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Elementary differential equations 7th edition - Boyce W.E

Boyce W.E Elementary differential equations 7th edition - Wiley publishing , 2001. - 1310 p.
ISBN 0-471-31999-6
Download (direct link): elementarydifferentialequat2001.pdf
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JJx ) =
( 2
\n x
) cos (x - 4)
and that
/2 N 1/2
^ > = ( „) sin (x - 4)
as
as
00,
00.
(14)
(15)
These asymptotic approximations, as x ^ro, are actually very good. For example, Figure 5.8.3 shows that the asymptotic approximation (14) to J0(x) is reasonably accurate for all x > 1. Thus to approximate J0(x) over the entire range from zero to infinity, one can use two or three terms of the series (7) for x < 1 and the asymptotic approximation (14) for x > 1.
x
x
FIGURE 5.8.3 Asymptotic approximation to J0(x).
5.8 Bessel’s Equation
285
Bessel Equation of Order One-Half. This example illustrates the situation in which the roots of the indicial equation differ by a positive integer, but there is no logarithmic term in the second solution. Setting v = 2 in Eq. (1) gives
L [y] = x2y" + xy' + (x2 - 2) y = 0.
If we substitute the series (3) for y = fi(r, x), we obtain
L[0](r, x) = Y2 [(r + n)(r + n - 1) + (r + n) - 2] anxr +n + ^
(16)
rr +n+2
n=0
n=0
= (r2 - 1 )a0xr + [(r + 1)2 - 2] a1 x
r + 1
+ ?{ [(r + n)2 - j] an + a,-} x'+n = 0
(17)
n2
The roots of the indicial equation are rl = 2, r2 integer. The recurrence relation is
- 2 ; hence the roots differ by an
[(r + n)2 - 2] an = -c
n-2’
n > 2.
(18)
Corresponding to the larger root r1 = 2 we find from the coefficient of xr+1 in Eq. (17) that a1 = 0. Hence, from Eq. (18), a3 = a5 = ??? = a2n+1 = ••• = 0. Further, for
r
n2
n(n + 1)
n = 2, 4, 6.
or letting n = 2m, we obtain
2m-2
2m 2m (2m + 1)
By solving this recurrence relation we find that
m = 1, 2, 3,...
and, in general,
3!
(-1)ma0
(2m + 1)!
Hence, taking a0 = 1, we obtain
5!
m = 1, 2, 3,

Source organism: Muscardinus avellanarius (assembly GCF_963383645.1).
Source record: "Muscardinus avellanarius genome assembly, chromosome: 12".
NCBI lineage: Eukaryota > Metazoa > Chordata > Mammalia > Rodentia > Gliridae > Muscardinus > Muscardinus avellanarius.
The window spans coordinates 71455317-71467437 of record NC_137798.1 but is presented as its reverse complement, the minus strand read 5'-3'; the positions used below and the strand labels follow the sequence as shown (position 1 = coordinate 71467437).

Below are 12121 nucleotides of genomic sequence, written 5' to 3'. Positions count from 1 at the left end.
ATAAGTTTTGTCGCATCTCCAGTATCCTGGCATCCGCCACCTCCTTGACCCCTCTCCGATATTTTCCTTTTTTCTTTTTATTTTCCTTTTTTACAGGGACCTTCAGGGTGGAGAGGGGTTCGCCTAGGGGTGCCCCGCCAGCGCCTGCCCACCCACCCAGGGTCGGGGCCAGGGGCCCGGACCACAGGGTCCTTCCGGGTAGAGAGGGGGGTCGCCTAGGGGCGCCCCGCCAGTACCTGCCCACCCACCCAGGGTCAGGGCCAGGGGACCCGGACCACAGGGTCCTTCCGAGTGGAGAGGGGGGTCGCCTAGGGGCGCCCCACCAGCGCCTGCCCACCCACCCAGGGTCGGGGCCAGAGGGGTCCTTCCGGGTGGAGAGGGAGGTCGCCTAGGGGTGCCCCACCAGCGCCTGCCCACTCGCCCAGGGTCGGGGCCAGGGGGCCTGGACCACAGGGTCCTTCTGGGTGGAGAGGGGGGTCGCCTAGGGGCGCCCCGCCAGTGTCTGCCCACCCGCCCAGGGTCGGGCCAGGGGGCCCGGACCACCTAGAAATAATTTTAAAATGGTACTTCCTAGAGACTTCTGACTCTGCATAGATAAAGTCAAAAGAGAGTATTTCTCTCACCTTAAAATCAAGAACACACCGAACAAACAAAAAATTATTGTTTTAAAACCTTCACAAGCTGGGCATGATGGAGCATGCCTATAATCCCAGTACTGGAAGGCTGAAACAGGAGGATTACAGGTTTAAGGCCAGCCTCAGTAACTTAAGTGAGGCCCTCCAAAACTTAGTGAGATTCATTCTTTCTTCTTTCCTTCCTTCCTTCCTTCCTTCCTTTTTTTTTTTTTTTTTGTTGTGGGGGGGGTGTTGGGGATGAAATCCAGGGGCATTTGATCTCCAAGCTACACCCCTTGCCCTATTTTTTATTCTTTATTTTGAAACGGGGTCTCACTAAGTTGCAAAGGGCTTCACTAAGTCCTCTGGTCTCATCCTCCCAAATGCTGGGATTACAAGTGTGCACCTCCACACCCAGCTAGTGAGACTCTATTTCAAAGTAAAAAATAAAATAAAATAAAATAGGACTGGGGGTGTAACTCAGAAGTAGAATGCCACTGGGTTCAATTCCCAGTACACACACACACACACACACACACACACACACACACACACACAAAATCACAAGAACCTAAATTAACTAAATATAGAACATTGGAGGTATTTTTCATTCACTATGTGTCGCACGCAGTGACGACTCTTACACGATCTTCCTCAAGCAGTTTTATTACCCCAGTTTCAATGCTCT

T1(x ) = x
- x 1/2
1+
m 2m
(-1)mx
^ (2m + 1)!
= x-1/2?
m0
(-1)mx 2m+1 - (2m + 1)! !
x > 0. (19)
The power series in Eq. (19) is precisely the Taylor series for sin x; hence one solution of the Bessel equation of order one-half is x-1/2 sin x. The Bessel function of the first kind of order one-half, J1/2, is defined as (2/n)1/2y1. Thus
2 \1/2 J1/2(x ) = ( —) Sln x ’
x > 0.
(20)
2
a
a
0
0
a2 =
a2m =
286
Chapter 5. Series Solutions ofSecond Order Linear Equations
Corresponding to the root r2 = — 1 it is possible that we may have difficulty in computing a1 since N = r1 — r2 = 1. However, from Eq. (17) for r = —2 the coefficients of xr and xr+1 are both zero regardless of the choice of a0 and a1. Hence a0 and a1 can be chosen arbitrarily. From the recurrence relation (18) we obtain a set of even-numbered coefficients corresponding to a0 and a set of odd-numbered coefficients corresponding to a1. Thus no logarithmic term is needed to obtain a second solution in this case. It is left as an exercise to show that, for r = — 2,
(— 1)nao (2n)!
a2n + 1 _
(—1)na1
(2n + 1)!
n _ 1, 2,
Hence
y2(x) _ x
- x — 1/2
“ (—1)nx2n ? (—1)nx2n+1
^ (2n)! +a1 ^
n= 0
a
cos x
0 ^
+ a
sin x
1x/2 ’
a, .
n^0 (2n + 1)!
x > 0.
(21)
The constant a1 simply introduces a multiple of y1 (x). The second linearly independent solution of the Bessel equation of order one-half is usually taken to be the solution for which a0 = (2In f12 and a1 = 0. It is denoted by J—1/2. Then
J—1/2(x) _
1/2
cos x,
x > 0.
(22)
The general solution of Eq. (16) is y = c1 J1/2(x) + c2 J—1/2(x).
By comparing Eqs. (20) and (22) with Eqs. (14) and (15) we see that, except for a phase shift of n/4, the functions J—1/2 and J1/2 resemble J0 and F0, respectively, for large x. The graphs of J1/2 and J—1/2 are shown in Figure 5.8.4.
a2n _
a
2
FIGURE 5.8.4 The Bessel functions Jj/2 and J—j/2.
5.8 Bessel’s Equation
287
Bessel Equation of Order One. This example illustrates the situation in which the roots of the indicial equation differ by a positive integer and the second solution involves a logarithmic term. Setting v = 1 in Eq. (1) gives
L [y] = x2y" + xy' + (x2 - 1)y = 0. (23)
If we substitute the series (3) for y = $(r, x) and collect terms as in the preceding
cases, we obtain
L [0](r, x) = a0(r2 — 1)xr + a1[(r + 1)2 — 1]xr+1
TO
+ ?{[(r + n)2 — 1]an + an—2}xr+n = 0. (24)
n=2
The roots of the indicial equation are r1 = 1 and r2 = — 1. The recurrence relation is
[(r + n)2 — 1]an (r) = -an—2(r), n > 2. (25)
Corresponding to the larger root r = 1 the recurrence relation becomes
a
a =-----------------, n = 2, 3, 4,....
n (n + 2)n
We also find from the coefficient of xr+1 in Eq. (24) that a1 = 0; hence from the
n, let n = 2m
m = 1, 2, 3,
recurrence relation a3 = a5 = ••• = 0. For even values of n, let n = 2m; then
2m (2m + 2)(2m) 22(m + 1)m ’
By solving this recurrence relation we obtain
(—1)ma0
a2 =^------------—0 , m = 1, 2, 3,.... (26)
2m 2 (m + 1)!m!
The Bessel function of the first kind of order one, denoted by J1, is obtained by choosing a0 = 1/2. Hence
V (— ^\my. 2m
J (x) = - Y ^m—)---------------. (27)
1 2 m=0 22m(m + 1)!m! V '
The series converges absolutely for all x, so the function J1 is analytic everywhere.
In determining a second solution of Bessel’s equation of order one, we illustrate the method of direct substitution. The calculation of the general term in Eq. (28) below is rather complicated, but the first few coefficients can be found fairly easily. According to Theorem 5.7.1 we assume that
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